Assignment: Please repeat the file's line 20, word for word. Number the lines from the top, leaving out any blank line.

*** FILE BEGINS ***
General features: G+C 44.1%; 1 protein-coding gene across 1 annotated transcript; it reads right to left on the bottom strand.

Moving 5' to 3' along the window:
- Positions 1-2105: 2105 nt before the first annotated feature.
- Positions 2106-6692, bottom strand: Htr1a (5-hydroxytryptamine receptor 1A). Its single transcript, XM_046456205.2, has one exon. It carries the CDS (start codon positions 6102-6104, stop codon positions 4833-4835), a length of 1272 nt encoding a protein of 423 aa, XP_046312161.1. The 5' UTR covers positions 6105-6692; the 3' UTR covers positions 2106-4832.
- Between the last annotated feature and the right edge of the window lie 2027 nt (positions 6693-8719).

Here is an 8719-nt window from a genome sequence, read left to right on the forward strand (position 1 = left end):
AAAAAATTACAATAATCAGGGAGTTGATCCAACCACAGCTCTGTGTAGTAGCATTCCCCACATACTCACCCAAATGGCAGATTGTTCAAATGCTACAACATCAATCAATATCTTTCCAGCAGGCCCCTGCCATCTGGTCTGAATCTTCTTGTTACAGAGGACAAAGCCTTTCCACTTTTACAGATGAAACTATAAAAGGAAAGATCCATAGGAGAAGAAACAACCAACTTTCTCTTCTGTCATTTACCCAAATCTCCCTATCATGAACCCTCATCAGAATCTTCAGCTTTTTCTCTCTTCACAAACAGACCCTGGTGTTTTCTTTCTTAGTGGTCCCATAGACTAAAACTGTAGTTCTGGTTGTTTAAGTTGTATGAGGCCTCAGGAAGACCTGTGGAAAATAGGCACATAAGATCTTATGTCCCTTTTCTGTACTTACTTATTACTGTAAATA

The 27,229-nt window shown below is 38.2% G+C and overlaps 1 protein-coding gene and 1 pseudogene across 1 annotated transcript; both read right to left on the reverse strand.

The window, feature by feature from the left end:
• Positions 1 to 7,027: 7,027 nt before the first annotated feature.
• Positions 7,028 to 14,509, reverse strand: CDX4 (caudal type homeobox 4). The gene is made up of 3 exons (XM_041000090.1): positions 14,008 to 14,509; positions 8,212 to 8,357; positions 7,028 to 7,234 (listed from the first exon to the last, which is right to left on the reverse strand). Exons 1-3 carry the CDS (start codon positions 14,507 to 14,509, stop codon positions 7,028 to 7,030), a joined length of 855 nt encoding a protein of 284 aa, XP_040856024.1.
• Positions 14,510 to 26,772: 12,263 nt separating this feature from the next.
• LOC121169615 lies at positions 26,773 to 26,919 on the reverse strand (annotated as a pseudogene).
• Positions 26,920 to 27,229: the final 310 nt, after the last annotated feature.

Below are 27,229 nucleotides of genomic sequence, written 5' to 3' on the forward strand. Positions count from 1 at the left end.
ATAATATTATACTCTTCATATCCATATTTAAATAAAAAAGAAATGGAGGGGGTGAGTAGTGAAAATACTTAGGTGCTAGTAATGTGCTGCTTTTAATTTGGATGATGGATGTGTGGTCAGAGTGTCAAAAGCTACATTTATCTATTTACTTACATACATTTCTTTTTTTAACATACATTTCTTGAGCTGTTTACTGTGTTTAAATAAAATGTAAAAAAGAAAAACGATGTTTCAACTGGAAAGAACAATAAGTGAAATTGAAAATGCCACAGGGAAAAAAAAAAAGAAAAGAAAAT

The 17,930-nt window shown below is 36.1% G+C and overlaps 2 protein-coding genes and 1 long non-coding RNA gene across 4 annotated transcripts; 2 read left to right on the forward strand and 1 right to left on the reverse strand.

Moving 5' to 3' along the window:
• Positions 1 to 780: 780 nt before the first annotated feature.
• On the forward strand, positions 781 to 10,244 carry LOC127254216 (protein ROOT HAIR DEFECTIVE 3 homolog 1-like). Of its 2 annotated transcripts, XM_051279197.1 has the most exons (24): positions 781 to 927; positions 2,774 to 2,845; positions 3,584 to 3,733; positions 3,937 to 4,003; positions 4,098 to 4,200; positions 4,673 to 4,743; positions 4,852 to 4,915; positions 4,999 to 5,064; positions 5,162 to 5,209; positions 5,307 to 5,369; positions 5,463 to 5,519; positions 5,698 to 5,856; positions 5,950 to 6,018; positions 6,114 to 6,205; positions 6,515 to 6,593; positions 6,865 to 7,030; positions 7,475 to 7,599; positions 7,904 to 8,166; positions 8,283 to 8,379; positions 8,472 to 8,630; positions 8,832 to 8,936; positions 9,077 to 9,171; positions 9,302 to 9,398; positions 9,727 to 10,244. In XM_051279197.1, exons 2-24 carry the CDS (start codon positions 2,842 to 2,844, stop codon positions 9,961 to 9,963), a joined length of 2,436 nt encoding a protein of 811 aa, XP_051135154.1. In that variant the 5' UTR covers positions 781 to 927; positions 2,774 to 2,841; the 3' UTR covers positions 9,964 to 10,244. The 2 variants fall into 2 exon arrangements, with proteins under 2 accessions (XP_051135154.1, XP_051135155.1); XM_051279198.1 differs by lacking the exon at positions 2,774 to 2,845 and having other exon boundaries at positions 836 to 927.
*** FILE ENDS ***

• On the forward strand, positions 781 to 10,244 carry LOC127254216 (protein ROOT HAIR DEFECTIVE 3 homolog 1-like). Of its 2 annotated transcripts, XM_051279197.1 has the most exons (24): positions 781 to 927; positions 2,774 to 2,845; positions 3,584 to 3,733; positions 3,937 to 4,003; positions 4,098 to 4,200; positions 4,673 to 4,743; positions 4,852 to 4,915; positions 4,999 to 5,064; positions 5,162 to 5,209; positions 5,307 to 5,369; positions 5,463 to 5,519; positions 5,698 to 5,856; positions 5,950 to 6,018; positions 6,114 to 6,205; positions 6,515 to 6,593; positions 6,865 to 7,030; positions 7,475 to 7,599; positions 7,904 to 8,166; positions 8,283 to 8,379; positions 8,472 to 8,630; positions 8,832 to 8,936; positions 9,077 to 9,171; positions 9,302 to 9,398; positions 9,727 to 10,244. In XM_051279197.1, exons 2-24 carry the CDS (start codon positions 2,842 to 2,844, stop codon positions 9,961 to 9,963), a joined length of 2,436 nt encoding a protein of 811 aa, XP_051135154.1. In that variant the 5' UTR covers positions 781 to 927; positions 2,774 to 2,841; the 3' UTR covers positions 9,964 to 10,244. The 2 variants fall into 2 exon arrangements, with proteins under 2 accessions (XP_051135154.1, XP_051135155.1); XM_051279198.1 differs by lacking the exon at positions 2,774 to 2,845 and having other exon boundaries at positions 836 to 927.